1 11 2010
Nick Jaworski

I think Andrew nailed it there. There’s a difference between having an accent and being unintelligible. When we say someone has a thick accent, it means they are farther away from intelligibility (allowing for the fact intelligibility will depend on the listener as much as the speaker).

The impracticality is also a great point. I, for one, am terrible at accents and couldn’t imagine trying to teach in one not my own.

1 11 2010
Scott Thornbury

Thanks, Andrew, for your comment. I think that proponents of the phonological core would take issue with the idea that you, as teacher, would need “to model pronunciation other than your own”. As I see it, teaching the lingua franca core means simply focusing on the following areas, all of which are native speaker like:

1.consonants
2.consonant clusters
3.length differences between vowels
4.sentence stress

This means not worrying about areas of pronunciation that are not considered crucial for intelligibility, e.g. intonation, vowel quality, etc. So, you can model pronunciation using any accent, so long as those four areas are native-like. As Robin Walker points out, “the LFC is not a single accent. Rather, it is a set of phonological items that are central to intelligibility in ELF. It is perfectly possible to teach these items even though they do not represent an accent as such.” (p.54-55)

This approach, therefore, does not mean substituting one accent for another. Rather it means fine-tuning the learner’s existing (L1) accent so that the above features are present. It’s tantamount to saying: “You are allowed to speak English with a Chinese/Spanish/Brazilian etc accent, but don’t forget to articulate your consonant clusters”.

Finally, I think that, if a learner of the trumpet seriously aspired to emulate Louis Armstrong, they would be in for a lot of disappointment. Likewise, if language learners really believe they will achieve a native-like accent, they may need to be demystified about second language learning and what is realistically achievable.

2 11 2010
Nick Jaworski

Yeah, great point on expectations there. If someone realizes I’m a foreigner here I still get blank stares speaking Turkish until my 4th or 5th repetition of a question. They simply phase you out. The worst is in tourist areas. They will simply automatically tell you that your Turkish is unintelligible if you even try to speak it.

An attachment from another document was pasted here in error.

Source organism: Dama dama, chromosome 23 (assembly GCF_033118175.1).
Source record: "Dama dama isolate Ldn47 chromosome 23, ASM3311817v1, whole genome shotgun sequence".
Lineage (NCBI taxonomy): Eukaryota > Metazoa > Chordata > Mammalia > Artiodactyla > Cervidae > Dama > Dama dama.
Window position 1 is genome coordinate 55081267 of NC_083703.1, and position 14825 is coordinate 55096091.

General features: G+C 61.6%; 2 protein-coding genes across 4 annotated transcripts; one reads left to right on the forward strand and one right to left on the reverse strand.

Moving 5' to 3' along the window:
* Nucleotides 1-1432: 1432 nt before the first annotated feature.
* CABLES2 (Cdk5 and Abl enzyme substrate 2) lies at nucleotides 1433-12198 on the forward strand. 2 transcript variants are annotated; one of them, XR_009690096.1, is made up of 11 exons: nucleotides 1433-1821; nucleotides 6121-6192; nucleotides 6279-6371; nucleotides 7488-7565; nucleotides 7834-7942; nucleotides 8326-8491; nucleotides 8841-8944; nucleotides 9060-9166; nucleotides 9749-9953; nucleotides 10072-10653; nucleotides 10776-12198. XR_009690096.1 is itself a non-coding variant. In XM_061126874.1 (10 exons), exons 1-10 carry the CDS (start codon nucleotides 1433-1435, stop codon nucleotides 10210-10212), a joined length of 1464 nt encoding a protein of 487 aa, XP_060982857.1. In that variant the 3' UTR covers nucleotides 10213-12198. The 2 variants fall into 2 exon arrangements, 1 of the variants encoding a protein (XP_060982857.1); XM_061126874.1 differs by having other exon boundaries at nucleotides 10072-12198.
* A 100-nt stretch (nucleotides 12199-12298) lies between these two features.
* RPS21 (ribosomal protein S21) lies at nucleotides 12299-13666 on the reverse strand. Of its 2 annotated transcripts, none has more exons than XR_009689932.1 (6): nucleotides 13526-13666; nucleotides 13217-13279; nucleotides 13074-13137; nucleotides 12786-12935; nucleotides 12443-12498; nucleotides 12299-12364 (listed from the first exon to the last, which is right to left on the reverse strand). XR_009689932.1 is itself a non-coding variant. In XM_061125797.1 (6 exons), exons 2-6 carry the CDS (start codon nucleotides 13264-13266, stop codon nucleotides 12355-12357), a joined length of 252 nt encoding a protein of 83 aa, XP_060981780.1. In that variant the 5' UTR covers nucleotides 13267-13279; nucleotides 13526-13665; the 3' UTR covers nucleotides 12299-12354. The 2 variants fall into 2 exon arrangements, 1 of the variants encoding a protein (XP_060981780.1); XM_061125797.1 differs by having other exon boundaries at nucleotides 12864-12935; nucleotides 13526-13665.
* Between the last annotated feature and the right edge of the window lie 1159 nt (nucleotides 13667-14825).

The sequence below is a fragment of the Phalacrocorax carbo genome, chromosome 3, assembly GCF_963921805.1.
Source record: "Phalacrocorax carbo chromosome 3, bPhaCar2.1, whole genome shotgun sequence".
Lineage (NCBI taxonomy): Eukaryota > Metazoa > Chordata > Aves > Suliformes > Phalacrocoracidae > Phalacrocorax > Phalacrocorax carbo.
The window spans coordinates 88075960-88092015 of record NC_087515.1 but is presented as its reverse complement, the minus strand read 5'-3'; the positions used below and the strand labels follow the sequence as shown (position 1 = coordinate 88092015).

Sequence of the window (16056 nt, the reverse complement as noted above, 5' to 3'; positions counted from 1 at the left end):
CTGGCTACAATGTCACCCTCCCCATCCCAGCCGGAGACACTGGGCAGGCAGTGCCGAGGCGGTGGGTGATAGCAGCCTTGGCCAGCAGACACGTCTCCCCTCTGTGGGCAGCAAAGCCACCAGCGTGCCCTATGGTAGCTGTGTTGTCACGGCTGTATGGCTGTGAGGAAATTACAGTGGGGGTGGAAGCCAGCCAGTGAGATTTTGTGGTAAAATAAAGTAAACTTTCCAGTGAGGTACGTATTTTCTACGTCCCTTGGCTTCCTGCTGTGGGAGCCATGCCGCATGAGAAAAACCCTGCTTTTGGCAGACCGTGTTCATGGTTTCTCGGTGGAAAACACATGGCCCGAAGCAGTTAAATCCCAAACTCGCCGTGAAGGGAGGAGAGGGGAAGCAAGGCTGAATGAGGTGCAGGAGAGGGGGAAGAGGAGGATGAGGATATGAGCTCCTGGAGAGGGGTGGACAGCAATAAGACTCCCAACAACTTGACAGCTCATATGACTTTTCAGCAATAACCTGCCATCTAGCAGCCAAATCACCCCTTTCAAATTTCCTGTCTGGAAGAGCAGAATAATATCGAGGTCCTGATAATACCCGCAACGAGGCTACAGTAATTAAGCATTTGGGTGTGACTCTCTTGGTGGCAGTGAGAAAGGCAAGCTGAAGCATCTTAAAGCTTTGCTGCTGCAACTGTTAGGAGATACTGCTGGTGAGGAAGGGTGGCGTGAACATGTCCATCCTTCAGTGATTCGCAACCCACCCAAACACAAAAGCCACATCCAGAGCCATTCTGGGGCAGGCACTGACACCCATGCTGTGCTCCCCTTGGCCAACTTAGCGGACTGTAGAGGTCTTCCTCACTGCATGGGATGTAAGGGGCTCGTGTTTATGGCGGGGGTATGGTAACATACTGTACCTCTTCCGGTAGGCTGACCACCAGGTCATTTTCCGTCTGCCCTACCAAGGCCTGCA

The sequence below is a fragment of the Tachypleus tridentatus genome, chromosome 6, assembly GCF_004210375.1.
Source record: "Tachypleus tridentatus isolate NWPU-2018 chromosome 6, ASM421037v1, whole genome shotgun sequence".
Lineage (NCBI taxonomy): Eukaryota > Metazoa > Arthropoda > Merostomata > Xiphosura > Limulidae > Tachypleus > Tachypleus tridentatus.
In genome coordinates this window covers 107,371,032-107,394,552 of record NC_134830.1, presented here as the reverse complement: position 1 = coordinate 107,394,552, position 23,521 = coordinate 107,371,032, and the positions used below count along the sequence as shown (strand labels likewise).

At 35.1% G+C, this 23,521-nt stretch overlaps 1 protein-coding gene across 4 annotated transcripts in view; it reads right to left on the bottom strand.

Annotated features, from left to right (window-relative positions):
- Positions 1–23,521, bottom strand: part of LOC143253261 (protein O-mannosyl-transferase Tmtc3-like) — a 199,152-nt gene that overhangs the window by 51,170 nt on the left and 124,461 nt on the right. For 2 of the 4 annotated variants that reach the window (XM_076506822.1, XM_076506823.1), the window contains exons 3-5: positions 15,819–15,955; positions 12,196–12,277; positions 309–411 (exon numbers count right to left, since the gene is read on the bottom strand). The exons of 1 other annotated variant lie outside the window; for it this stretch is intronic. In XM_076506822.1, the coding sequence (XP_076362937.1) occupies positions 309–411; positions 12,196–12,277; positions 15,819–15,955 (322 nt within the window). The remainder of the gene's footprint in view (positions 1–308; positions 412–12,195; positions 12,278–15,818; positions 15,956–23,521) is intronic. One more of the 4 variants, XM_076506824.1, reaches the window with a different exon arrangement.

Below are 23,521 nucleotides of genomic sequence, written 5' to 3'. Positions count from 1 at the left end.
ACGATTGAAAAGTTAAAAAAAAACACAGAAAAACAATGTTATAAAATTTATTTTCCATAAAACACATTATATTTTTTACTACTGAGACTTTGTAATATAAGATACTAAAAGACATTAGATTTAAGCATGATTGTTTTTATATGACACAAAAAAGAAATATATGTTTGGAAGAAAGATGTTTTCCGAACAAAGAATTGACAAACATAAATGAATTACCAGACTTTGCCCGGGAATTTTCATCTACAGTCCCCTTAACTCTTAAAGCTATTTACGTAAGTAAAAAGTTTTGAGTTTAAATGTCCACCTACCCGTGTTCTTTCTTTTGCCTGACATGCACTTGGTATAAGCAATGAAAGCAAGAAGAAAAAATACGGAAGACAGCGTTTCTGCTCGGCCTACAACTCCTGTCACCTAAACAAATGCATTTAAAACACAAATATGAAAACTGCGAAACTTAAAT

I still think the whole idea of a PC is dependent on the listener. I’m reminded of a teacher of mine who used to have to translate between her grandmother with a heavy Bostonian accent and her boyfriend with a heavy accent from somewhere in London. The two simply couldn’t have a conversation apparently.

Another matter that came up this weekend was the mapping of L1 sounds onto the L2. My wife and I just started learning Mandarin. We’ve got some language learning software that gives us the option of Chinese characters or pinyin. Mandarin has a number of sounds not present in English or Turkish. We were both struggling to make the sounds and match the tones. My wife decided pinyin would be easier. What immediately happened is that her pronunciation became waaaay off. She stopped listening to the recordings and started pronouncing words according to Turkish rules. She also dropped all tones. I quickly changed it back to Chinese characters.

Like with my comments on grammar translation, the L1 can become an actual block to learning the L2. At first she was trying to approximate the sounds, but once she had something in front of her similar to her L1 writing, she seemed to lose the capacity to hear or try to reproduce sounds correctly. I think one element of really encouraging correct pronunciation is distancing from the L1 and removing the mental block that L1 seems to create.

I think this has implications for PC. The more you differentiate between the L1 and L2, whether it’s grammar or pronunciation, the easier it becomes to pick up the L2. As you move more towards the L2, there is less cross over and more of an open path.

For pronunciation, like any mistake, we have to take into account a number of things:
1) Is it intelligible?
2) Would it irritate a listener? (here depends on the context it will be used in. For example, most Turks pronounce my name with a slightly longer “e” sound rather than the short English “i” although it’s 100% understandable. Intelligible though it may be, this is quite embarrassing when your family to be comments that you say their son’s name “funny” regardless of how harmless the comment is intended to be.)
3) Would pointing out the mistake help them in their language learning?